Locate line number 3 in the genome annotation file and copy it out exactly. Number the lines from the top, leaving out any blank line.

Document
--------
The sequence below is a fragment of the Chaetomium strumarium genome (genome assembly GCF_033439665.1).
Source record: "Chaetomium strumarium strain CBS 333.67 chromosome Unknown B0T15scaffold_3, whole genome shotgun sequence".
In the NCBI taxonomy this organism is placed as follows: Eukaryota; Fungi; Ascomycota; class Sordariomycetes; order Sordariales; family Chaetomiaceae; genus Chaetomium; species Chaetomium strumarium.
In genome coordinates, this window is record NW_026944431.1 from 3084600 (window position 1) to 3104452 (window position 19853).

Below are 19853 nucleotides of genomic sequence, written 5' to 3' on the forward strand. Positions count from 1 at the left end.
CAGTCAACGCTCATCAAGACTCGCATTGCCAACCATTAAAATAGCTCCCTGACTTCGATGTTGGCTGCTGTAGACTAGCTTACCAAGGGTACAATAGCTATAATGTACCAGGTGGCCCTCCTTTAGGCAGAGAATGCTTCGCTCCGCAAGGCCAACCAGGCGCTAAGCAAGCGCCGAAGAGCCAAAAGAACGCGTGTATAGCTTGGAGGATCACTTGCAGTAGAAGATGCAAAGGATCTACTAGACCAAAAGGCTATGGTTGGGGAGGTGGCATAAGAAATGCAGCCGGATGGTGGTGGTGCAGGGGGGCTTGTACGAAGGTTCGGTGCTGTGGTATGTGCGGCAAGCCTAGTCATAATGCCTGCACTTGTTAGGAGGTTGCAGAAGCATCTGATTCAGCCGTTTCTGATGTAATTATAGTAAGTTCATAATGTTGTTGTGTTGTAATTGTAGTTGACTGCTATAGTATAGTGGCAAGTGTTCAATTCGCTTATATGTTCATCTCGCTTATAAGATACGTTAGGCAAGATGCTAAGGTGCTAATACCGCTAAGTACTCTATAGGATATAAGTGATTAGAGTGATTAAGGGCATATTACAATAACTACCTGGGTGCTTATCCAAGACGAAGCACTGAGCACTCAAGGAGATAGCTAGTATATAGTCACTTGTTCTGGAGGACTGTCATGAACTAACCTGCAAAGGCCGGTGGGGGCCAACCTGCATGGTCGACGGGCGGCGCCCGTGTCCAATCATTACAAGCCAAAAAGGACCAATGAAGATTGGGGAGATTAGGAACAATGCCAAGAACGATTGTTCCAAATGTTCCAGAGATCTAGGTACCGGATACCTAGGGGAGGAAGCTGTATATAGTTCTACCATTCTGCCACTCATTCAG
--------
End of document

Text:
In the NCBI taxonomy this organism is placed as follows: Eukaryota; Fungi; Ascomycota; class Sordariomycetes; order Sordariales; family Chaetomiaceae; genus Chaetomium; species Chaetomium strumarium.